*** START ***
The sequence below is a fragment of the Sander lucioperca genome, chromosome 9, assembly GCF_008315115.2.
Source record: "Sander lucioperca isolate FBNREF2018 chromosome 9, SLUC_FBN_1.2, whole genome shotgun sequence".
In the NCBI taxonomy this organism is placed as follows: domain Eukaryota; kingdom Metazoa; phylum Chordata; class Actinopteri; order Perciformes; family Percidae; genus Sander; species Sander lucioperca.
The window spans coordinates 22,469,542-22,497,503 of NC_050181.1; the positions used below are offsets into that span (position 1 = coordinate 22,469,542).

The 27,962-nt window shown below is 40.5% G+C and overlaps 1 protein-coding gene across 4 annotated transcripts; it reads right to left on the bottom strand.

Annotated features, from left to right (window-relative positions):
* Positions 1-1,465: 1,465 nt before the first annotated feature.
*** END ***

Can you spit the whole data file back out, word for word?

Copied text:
The sequence below is a fragment of the Sander lucioperca genome, chromosome 9, assembly GCF_008315115.2.
Source record: "Sander lucioperca isolate FBNREF2018 chromosome 9, SLUC_FBN_1.2, whole genome shotgun sequence".
In the NCBI taxonomy this organism is placed as follows: domain Eukaryota; kingdom Metazoa; phylum Chordata; class Actinopteri; order Perciformes; family Percidae; genus Sander; species Sander lucioperca.
The window spans coordinates 22,469,542-22,497,503 of NC_050181.1; the positions used below are offsets into that span (position 1 = coordinate 22,469,542).

The 27,962-nt window shown below is 40.5% G+C and overlaps 1 protein-coding gene across 4 annotated transcripts; it reads right to left on the bottom strand.

Annotated features, from left to right (window-relative positions):
* Positions 1-1,465: 1,465 nt before the first annotated feature.